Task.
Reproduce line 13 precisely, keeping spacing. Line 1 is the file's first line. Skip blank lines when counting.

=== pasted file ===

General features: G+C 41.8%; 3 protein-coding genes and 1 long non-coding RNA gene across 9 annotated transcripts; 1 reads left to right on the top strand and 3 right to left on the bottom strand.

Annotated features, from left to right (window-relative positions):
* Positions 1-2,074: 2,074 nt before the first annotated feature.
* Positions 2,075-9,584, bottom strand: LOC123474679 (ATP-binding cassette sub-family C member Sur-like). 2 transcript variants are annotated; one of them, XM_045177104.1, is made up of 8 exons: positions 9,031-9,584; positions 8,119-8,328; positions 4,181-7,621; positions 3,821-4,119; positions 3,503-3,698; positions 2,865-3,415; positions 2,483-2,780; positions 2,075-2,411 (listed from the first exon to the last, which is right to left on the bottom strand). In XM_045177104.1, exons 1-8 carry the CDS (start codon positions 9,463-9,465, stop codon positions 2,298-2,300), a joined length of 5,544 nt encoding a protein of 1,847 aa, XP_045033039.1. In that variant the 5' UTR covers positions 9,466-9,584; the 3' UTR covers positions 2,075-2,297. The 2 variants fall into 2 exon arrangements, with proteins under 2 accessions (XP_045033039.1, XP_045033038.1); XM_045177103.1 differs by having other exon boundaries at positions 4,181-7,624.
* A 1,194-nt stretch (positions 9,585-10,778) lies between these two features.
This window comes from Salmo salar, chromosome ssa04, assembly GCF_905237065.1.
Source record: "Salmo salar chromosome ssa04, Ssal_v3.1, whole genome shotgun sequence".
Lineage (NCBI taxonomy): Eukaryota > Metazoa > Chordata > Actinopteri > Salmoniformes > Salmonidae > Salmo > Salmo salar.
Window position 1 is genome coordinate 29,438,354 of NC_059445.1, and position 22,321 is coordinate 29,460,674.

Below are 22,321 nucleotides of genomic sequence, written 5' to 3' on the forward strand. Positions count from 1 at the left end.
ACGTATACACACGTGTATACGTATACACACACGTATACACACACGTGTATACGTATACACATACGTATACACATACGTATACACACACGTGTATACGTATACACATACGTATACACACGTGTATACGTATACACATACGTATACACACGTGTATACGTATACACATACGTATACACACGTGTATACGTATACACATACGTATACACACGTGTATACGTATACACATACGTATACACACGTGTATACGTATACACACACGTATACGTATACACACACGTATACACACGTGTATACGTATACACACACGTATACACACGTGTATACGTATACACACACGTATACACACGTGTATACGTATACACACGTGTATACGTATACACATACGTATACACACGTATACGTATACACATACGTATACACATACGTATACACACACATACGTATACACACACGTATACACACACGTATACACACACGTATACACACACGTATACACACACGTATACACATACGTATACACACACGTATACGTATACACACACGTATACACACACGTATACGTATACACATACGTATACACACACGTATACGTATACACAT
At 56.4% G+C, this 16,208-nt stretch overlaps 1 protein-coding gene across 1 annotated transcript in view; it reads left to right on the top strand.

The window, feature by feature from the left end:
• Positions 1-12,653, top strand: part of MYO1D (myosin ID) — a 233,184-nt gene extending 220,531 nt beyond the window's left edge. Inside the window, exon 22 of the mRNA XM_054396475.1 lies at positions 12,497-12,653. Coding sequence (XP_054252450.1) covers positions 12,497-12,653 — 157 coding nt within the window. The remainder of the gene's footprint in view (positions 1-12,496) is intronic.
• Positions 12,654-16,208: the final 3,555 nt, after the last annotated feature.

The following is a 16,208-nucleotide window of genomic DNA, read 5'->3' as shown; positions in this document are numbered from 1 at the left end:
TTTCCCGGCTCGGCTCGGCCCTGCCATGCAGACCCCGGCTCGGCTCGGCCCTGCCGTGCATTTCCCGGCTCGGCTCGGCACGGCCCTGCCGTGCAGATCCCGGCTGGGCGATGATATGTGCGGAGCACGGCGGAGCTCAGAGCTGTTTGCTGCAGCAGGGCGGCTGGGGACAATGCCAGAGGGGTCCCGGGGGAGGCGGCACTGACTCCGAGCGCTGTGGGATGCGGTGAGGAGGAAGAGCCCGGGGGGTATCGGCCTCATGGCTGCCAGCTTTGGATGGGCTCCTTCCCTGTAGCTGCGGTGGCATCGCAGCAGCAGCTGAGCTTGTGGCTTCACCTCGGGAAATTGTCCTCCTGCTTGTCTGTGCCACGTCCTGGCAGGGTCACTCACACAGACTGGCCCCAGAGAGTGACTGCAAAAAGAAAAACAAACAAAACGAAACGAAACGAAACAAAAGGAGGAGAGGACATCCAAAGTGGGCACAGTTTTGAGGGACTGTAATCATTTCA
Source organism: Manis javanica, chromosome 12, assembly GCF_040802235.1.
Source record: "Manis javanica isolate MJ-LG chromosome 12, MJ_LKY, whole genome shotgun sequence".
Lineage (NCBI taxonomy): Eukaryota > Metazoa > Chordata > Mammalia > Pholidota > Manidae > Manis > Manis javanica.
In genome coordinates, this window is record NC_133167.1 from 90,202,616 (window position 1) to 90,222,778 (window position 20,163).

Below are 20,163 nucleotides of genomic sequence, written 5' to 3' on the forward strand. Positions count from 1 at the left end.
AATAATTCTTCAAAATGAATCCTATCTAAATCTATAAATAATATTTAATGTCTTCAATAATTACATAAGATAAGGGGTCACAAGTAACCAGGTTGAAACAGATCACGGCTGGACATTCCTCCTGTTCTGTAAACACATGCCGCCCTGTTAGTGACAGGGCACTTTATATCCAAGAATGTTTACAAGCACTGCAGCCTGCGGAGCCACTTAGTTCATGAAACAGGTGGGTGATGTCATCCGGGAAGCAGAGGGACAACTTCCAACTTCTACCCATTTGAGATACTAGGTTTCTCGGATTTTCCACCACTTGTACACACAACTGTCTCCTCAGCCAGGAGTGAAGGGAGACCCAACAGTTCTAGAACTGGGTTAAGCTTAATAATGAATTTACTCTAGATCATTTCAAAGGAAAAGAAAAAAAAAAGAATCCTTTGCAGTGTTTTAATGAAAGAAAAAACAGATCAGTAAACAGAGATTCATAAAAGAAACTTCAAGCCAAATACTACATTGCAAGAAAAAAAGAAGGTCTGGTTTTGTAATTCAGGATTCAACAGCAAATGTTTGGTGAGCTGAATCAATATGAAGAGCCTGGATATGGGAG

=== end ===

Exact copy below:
The window, feature by feature from the left end: